What You Can Do: So the next time you hear the buzz words: arts integration; the “4Cs”—critical thinking, communication, collaboration, and creativity; or 21st century skills remember to chat up this Bank Streeter’s grass roots solution…the Dive Into Art program.

Please visit our website at www.diveintoart.com to learn more about the program, to view a sample lesson plan, and comment on my latest blog about an epic American art heist.

And don’t forget to follow us on Facebook, Twitter and Pinterest! Lastly, please contact us if you would like to help us achieve our larger dream—lesson translations, lessons online, or our philanthropic goals; or if any of your friends, colleagues, or family would be interested in implementing the Dive Into Art program as we are running a Spring Deal through the end of May.

Entry filed under: arts education, curriculum, the arts.

Alumni Award Acceptance speech- Allison Keil ’04 Leslie Bedford’s Alumni Award Acceptance May 17, 2013

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Join the conversation among Bank Street College alumni blogging on education policy, practice, and point of view. Explore issues, ask questions, share what's actually happening in our classrooms, schools, museums, and communities. To submit a post, please send it to: alumni@bankstreet.edu.

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Some of Our Past Bloggers

Alisa Algava ‘08, leader of a small Hudson Valley progressive school
Gloria Arenson ’58, psychotherapist
Bill Ayers ‘84, UIC professor, Chicago
Fred Baumgarten ‘84, writer/musician/naturalist/father
Keith Berman '03, founder/president of Options for College and Bank Street’s LinkedIn moderator
David Bowles ’08 (SFC ’93), museum educator at the Rubin Museum of Art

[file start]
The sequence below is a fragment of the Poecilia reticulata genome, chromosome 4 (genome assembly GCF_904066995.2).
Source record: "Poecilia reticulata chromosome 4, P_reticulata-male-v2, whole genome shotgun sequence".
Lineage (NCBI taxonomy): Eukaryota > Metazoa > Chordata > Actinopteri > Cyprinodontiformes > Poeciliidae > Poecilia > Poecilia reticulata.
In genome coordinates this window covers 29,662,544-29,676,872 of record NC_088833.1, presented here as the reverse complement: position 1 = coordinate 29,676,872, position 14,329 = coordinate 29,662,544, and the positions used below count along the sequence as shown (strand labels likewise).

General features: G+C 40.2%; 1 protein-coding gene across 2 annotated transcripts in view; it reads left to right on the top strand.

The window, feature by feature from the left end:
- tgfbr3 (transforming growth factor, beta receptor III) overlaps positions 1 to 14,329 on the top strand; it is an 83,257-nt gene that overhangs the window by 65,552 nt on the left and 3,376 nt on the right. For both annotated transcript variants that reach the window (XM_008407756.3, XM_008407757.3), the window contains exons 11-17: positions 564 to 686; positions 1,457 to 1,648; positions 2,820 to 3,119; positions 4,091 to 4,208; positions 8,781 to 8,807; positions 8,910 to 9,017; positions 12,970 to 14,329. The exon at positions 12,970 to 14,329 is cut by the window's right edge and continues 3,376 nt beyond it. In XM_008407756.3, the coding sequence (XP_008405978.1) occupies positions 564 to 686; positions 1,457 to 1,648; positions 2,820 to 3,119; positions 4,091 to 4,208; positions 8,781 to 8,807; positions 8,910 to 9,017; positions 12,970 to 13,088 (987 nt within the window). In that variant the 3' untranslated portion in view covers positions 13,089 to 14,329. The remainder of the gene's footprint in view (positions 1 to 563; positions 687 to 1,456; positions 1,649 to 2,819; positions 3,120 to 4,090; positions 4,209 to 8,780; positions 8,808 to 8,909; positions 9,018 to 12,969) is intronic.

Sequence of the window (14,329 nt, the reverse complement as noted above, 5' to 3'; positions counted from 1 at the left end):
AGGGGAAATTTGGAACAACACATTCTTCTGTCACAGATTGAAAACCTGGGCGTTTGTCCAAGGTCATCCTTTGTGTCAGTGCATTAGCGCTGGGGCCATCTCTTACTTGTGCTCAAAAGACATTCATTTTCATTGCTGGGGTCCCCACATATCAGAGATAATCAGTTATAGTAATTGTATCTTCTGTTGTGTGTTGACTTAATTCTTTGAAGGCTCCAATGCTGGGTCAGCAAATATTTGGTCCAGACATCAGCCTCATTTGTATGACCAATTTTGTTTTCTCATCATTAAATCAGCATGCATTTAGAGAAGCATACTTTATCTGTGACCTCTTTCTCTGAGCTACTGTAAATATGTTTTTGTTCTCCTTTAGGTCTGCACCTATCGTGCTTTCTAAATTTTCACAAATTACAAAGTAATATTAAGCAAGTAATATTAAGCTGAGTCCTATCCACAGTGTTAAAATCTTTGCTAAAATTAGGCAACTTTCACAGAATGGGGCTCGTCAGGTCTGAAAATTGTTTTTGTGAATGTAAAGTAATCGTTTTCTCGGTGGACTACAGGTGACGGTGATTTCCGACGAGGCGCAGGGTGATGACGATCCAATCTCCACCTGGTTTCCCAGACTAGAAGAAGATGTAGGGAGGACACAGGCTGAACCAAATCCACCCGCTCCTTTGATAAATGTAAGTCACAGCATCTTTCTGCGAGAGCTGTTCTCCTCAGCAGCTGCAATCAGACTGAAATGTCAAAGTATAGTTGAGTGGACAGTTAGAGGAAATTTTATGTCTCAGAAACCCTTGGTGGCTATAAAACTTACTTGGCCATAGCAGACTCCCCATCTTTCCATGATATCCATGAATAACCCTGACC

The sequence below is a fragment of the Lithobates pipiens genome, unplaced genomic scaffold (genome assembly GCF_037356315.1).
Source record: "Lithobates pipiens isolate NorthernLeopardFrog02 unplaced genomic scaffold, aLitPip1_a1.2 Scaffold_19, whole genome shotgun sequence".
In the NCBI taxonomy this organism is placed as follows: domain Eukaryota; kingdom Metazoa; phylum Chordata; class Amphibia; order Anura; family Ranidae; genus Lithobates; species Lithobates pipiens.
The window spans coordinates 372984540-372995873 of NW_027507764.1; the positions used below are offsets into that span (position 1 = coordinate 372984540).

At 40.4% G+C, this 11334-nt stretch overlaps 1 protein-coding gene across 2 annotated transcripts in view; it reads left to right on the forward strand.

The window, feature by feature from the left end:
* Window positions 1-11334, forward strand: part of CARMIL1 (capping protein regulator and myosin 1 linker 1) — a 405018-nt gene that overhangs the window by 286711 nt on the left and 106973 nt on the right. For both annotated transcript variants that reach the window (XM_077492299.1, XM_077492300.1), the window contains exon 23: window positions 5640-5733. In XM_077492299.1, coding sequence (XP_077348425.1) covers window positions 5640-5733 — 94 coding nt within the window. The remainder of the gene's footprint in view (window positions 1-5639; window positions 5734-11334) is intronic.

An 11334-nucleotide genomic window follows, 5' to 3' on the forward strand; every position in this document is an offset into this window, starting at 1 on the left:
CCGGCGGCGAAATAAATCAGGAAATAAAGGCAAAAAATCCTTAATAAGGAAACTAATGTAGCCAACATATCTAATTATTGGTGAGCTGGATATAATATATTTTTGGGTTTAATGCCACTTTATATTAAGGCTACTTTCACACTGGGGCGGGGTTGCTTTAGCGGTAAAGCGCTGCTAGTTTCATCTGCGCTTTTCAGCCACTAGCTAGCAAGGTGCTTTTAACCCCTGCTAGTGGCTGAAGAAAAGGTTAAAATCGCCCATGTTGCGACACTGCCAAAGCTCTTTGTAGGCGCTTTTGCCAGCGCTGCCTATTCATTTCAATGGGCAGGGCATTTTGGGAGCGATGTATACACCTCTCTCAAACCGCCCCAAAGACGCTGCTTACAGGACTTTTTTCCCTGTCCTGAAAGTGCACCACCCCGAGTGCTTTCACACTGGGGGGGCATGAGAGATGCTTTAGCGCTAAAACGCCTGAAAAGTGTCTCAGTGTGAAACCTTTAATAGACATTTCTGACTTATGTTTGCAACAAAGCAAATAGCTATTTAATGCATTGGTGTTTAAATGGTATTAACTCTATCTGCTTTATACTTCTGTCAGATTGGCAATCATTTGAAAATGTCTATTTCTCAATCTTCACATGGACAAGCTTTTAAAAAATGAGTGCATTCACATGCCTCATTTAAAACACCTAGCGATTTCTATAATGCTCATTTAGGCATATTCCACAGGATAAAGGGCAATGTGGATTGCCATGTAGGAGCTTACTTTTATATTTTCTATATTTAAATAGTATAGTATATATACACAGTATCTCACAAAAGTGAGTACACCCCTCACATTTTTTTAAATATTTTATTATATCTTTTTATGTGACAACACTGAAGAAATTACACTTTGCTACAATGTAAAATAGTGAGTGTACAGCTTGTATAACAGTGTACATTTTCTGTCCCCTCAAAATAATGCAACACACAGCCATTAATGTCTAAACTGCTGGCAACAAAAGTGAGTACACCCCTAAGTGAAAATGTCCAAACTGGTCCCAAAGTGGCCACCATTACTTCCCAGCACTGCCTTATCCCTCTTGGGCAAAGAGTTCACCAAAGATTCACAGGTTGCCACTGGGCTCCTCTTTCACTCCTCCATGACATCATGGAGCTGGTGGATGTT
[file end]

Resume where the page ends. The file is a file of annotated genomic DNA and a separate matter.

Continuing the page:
Elena Canaras ‘07, Special Education teacher, Hawaii
Virginia Casper, Bank Street faculty member
Jim Clay ‘88, director of a Washington DC Quaker preschool
Mary DeCamp Cotterall ‘87, Reading Specialist, Michigan
Judy Coven ’77, retired public school teacher and former Antioch University faculty member
Leslie Day '93, adjunct instructor at Bank Street and author of Field Guide to the Natural World of New York City
Mary Louise (Molly) Day ‘76, Lab School teacher, Chicago
Liezel de La Isla ‘99, Prague International School teacher
Diane Trister Dodge '70, founder and president of Teaching Strategies, Inc.
Meghan Dunn ’08, 3rd grade teacher, Brooklyn
Steven Evangelista ’01, co-director Harlem Link Charter School, NYC
Janine Fetters ‘02, Senior Associate of Parent Engagement at NACCRRA
Dena Florczyk '88, middle school teacher and founder/director of The Nigerian School Project
Hollee Freeman '94, writes about parenting issues for the alumni blog and was featured on BSCAA's April 2012 Career Panel
Ellen Galinsky '70, is President and Co-Founder of Families and Work Institute and author of Mind in the Making: The Seven Essential Life Skills Every Child Needs
Joanne Ruvolo Gannett ‘84, Columbia College art history professor, Chicago
Joan Goldstein ‘67, sociologist and educator
Margot Hammond, Director of the Center for Early Childhood Professionals
Carol Hillman ‘67, early childhood educator, author, and Long Trip co-leader
Pam Jones ‘05, Bank Street advisor and instructor
Lee Klinger Lesser ‘87, trainer for the Parent Services Project
Preminda Langer ‘97, teacher trainer
Claire Milam ’97, life coach, Austin, Texas
Rabin Nickens ‘03, Speaker, Trainer and Educational Consultant
Beth Norford ‘89, consultant and former School for Children teacher
Susy Ogden ‘97
Marion Palm ‘95, Leadership in the Arts alum, writing tutor, poet and singer
Jessica Poser, assistant professor of art education at UIC, Chicago
Jesse Pugh '76, BSCAA President
Meg Rauen ‘06, former Chicago elementary school teacher, NY
Linda Reing, Bank Street Director of Alumni Relations
Rosalind Rothman '62, retired NYC teacher and guidance counselor
Kyla Ryman '92/'97, educational coach and consultant
Ariel Sacks ‘06, middle school teacher, Brooklyn, NY
Linda Appleman (Guidall) Shapiro ‘81, psychotherapist and author
Barbara Silver ‘80, literacy consultant and former NYC first grade teacher
Andrea Penny Spencer, former Associate Dean of Academic Affairs at Bank Street
Debbie Stone ‘84, former teacher/co-director of High Valley School
Rachel Theilheimer ‘74, chair of teacher education at BMCC/CUNY
Theodore Timpson ’05, founder/president of Young Spirit Foundation
Eleanor Traubman '95, is Editor in Chief of Creative Times, a blog which promotes NYC's performing, visual and literary arts
Allison Warren '08, new mom, recent grad, and early childhood teacher
Max Weinberg ‘03, Francis Parker School teacher, Chicago
Ted Wells ‘07, 4th grade teacher at The Park School, Brookline, MA
Tracy Wiessbrod ’03, kindergarten teacher and stay-at-home mom